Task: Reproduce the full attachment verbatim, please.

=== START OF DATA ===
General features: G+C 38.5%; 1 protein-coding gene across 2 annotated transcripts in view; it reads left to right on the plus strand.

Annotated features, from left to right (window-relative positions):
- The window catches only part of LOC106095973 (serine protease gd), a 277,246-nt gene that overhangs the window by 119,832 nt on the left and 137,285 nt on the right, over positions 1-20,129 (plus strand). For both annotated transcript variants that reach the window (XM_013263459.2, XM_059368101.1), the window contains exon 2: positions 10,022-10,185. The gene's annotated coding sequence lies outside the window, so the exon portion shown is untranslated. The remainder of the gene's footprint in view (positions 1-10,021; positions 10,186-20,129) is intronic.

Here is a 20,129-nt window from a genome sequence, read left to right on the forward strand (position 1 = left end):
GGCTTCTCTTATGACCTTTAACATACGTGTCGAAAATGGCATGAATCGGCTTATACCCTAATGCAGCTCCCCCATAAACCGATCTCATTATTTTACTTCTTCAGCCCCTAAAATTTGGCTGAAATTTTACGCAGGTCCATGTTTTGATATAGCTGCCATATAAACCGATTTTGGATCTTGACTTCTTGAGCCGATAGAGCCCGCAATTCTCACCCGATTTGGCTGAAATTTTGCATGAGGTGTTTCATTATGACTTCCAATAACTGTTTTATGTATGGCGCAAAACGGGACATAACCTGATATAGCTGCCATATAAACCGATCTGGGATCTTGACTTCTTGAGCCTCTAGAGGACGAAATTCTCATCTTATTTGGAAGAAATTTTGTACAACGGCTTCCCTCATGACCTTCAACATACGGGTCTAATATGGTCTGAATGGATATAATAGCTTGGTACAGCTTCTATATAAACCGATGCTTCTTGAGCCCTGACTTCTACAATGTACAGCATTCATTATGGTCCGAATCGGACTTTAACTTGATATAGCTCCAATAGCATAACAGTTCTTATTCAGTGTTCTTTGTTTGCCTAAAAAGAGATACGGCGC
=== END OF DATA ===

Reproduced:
General features: G+C 38.5%; 1 protein-coding gene across 2 annotated transcripts in view; it reads left to right on the plus strand.

Annotated features, from left to right (window-relative positions):
- The window catches only part of LOC106095973 (serine protease gd), a 277,246-nt gene that overhangs the window by 119,832 nt on the left and 137,285 nt on the right, over positions 1-20,129 (plus strand). For both annotated transcript variants that reach the window (XM_013263459.2, XM_059368101.1), the window contains exon 2: positions 10,022-10,185. The gene's annotated coding sequence lies outside the window, so the exon portion shown is untranslated. The remainder of the gene's footprint in view (positions 1-10,021; positions 10,186-20,129) is intronic.

Here is a 20,129-nt window from a genome sequence, read left to right on the forward strand (position 1 = left end):
GGCTTCTCTTATGACCTTTAACATACGTGTCGAAAATGGCATGAATCGGCTTATACCCTAATGCAGCTCCCCCATAAACCGATCTCATTATTTTACTTCTTCAGCCCCTAAAATTTGGCTGAAATTTTACGCAGGTCCATGTTTTGATATAGCTGCCATATAAACCGATTTTGGATCTTGACTTCTTGAGCCGATAGAGCCCGCAATTCTCACCCGATTTGGCTGAAATTTTGCATGAGGTGTTTCATTATGACTTCCAATAACTGTTTTATGTATGGCGCAAAACGGGACATAACCTGATATAGCTGCCATATAAACCGATCTGGGATCTTGACTTCTTGAGCCTCTAGAGGACGAAATTCTCATCTTATTTGGAAGAAATTTTGTACAACGGCTTCCCTCATGACCTTCAACATACGGGTCTAATATGGTCTGAATGGATATAATAGCTTGGTACAGCTTCTATATAAACCGATGCTTCTTGAGCCCTGACTTCTACAATGTACAGCATTCATTATGGTCCGAATCGGACTTTAACTTGATATAGCTCCAATAGCATAACAGTTCTTATTCAGTGTTCTTTGTTTGCCTAAAAAGAGATACGGCGC